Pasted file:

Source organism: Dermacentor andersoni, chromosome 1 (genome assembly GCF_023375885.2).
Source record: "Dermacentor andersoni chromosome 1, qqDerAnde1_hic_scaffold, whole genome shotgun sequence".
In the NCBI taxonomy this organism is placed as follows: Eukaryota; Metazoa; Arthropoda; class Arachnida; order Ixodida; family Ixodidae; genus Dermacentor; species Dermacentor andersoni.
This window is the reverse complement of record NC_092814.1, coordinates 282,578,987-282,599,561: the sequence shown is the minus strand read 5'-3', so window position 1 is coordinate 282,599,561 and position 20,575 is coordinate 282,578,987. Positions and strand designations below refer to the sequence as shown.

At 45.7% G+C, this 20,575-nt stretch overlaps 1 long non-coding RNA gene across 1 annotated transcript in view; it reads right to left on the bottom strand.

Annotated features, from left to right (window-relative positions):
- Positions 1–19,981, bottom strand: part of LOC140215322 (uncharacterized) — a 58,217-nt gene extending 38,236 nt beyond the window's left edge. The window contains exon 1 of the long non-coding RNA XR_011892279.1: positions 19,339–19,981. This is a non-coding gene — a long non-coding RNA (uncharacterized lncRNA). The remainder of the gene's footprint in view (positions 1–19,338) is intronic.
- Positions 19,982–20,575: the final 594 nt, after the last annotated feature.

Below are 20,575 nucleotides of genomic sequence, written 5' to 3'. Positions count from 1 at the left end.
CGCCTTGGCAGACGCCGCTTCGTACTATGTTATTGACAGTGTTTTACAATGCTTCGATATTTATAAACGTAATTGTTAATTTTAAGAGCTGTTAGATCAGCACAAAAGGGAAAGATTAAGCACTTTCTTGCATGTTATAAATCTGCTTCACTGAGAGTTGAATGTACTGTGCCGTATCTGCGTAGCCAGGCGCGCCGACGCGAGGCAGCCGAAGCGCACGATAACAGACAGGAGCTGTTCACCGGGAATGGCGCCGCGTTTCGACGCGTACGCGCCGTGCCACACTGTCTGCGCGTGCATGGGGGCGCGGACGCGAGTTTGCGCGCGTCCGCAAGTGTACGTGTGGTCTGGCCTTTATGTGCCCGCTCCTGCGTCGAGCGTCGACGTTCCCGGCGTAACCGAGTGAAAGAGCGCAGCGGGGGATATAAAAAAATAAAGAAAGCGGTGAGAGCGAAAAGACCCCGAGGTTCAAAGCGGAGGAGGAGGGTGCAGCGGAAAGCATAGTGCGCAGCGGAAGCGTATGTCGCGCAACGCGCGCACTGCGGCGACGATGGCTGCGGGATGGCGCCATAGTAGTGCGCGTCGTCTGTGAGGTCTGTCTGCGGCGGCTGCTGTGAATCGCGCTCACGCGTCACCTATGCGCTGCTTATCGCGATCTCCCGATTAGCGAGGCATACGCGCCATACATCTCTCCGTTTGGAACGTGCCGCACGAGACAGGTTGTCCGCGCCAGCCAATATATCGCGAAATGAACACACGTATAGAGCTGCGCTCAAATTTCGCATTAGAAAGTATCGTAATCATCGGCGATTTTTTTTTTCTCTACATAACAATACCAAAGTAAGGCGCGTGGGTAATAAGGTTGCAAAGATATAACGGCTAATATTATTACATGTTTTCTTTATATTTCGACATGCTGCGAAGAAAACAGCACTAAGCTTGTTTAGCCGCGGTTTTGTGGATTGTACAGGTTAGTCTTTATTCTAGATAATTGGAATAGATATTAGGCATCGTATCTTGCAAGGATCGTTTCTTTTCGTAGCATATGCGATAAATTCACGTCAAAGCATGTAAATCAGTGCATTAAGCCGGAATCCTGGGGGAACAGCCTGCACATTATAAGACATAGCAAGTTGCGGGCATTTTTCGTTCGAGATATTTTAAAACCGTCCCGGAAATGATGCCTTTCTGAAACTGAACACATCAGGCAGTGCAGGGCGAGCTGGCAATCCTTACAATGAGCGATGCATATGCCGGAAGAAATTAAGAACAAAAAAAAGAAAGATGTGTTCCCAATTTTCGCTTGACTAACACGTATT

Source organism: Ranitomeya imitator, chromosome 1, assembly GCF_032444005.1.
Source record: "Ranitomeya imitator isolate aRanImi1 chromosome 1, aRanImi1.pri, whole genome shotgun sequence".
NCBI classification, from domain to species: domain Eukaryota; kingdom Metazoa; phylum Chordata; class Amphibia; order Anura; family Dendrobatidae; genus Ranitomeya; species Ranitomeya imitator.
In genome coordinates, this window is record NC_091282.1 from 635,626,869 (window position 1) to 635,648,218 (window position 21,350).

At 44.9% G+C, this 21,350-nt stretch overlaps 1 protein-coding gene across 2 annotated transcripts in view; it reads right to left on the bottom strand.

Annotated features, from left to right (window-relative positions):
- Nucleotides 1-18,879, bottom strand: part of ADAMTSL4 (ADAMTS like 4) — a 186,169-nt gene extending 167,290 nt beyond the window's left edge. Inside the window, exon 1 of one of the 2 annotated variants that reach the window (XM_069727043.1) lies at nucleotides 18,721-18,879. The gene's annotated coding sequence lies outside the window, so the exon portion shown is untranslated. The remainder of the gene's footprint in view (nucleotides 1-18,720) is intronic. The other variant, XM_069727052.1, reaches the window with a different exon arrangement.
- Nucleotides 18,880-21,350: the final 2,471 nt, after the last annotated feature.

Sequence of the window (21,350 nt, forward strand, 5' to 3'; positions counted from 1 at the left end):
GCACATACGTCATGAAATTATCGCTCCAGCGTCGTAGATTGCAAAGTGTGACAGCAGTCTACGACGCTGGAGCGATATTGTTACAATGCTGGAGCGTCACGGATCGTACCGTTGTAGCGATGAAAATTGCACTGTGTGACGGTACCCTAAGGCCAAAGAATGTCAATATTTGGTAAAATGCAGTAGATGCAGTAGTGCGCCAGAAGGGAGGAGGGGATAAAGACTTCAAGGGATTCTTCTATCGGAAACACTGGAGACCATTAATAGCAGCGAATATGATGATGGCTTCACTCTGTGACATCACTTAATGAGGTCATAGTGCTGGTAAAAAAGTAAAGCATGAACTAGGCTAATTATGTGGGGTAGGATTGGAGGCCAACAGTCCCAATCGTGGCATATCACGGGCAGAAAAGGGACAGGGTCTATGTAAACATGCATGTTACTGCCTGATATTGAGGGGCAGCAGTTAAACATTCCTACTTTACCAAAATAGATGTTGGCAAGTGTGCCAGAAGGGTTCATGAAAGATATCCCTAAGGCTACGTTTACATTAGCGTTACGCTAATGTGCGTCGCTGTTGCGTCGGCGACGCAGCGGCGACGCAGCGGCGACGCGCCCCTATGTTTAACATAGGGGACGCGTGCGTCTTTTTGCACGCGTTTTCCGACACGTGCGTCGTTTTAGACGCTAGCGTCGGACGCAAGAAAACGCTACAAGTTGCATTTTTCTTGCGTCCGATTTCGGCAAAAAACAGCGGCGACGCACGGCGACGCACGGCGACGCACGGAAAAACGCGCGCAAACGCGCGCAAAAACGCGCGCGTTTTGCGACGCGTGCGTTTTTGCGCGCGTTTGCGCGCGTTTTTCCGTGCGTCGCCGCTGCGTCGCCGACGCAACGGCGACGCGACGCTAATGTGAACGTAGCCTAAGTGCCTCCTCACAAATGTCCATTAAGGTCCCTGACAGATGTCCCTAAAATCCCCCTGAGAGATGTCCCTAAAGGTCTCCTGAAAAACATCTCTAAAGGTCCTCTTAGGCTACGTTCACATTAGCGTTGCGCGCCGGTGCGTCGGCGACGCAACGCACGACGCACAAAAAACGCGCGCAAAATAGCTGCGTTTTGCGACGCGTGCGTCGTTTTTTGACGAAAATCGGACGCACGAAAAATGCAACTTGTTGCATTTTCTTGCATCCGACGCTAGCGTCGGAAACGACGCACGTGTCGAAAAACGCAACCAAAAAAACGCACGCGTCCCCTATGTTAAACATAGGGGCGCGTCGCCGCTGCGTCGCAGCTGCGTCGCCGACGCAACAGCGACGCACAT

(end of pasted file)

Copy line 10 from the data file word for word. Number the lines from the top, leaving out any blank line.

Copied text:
CGCCTTGGCAGACGCCGCTTCGTACTATGTTATTGACAGTGTTTTACAATGCTTCGATATTTATAAACGTAATTGTTAATTTTAAGAGCTGTTAGATCAGCACAAAAGGGAAAGATTAAGCACTTTCTTGCATGTTATAAATCTGCTTCACTGAGAGTTGAATGTACTGTGCCGTATCTGCGTAGCCAGGCGCGCCGACGCGAGGCAGCCGAAGCGCACGATAACAGACAGGAGCTGTTCACCGGGAATGGCGCCGCGTTTCGACGCGTACGCGCCGTGCCACACTGTCTGCGCGTGCATGGGGGCGCGGACGCGAGTTTGCGCGCGTCCGCAAGTGTACGTGTGGTCTGGCCTTTATGTGCCCGCTCCTGCGTCGAGCGTCGACGTTCCCGGCGTAACCGAGTGAAAGAGCGCAGCGGGGGATATAAAAAAATAAAGAAAGCGGTGAGAGCGAAAAGACCCCGAGGTTCAAAGCGGAGGAGGAGGGTGCAGCGGAAAGCATAGTGCGCAGCGGAAGCGTATGTCGCGCAACGCGCGCACTGCGGCGACGATGGCTGCGGGATGGCGCCATAGTAGTGCGCGTCGTCTGTGAGGTCTGTCTGCGGCGGCTGCTGTGAATCGCGCTCACGCGTCACCTATGCGCTGCTTATCGCGATCTCCCGATTAGCGAGGCATACGCGCCATACATCTCTCCGTTTGGAACGTGCCGCACGAGACAGGTTGTCCGCGCCAGCCAATATATCGCGAAATGAACACACGTATAGAGCTGCGCTCAAATTTCGCATTAGAAAGTATCGTAATCATCGGCGATTTTTTTTTTCTCTACATAACAATACCAAAGTAAGGCGCGTGGGTAATAAGGTTGCAAAGATATAACGGCTAATATTATTACATGTTTTCTTTATATTTCGACATGCTGCGAAGAAAACAGCACTAAGCTTGTTTAGCCGCGGTTTTGTGGATTGTACAGGTTAGTCTTTATTCTAGATAATTGGAATAGATATTAGGCATCGTATCTTGCAAGGATCGTTTCTTTTCGTAGCATATGCGATAAATTCACGTCAAAGCATGTAAATCAGTGCATTAAGCCGGAATCCTGGGGGAACAGCCTGCACATTATAAGACATAGCAAGTTGCGGGCATTTTTCGTTCGAGATATTTTAAAACCGTCCCGGAAATGATGCCTTTCTGAAACTGAACACATCAGGCAGTGCAGGGCGAGCTGGCAATCCTTACAATGAGCGATGCATATGCCGGAAGAAATTAAGAACAAAAAAAAGAAAGATGTGTTCCCAATTTTCGCTTGACTAACACGTATT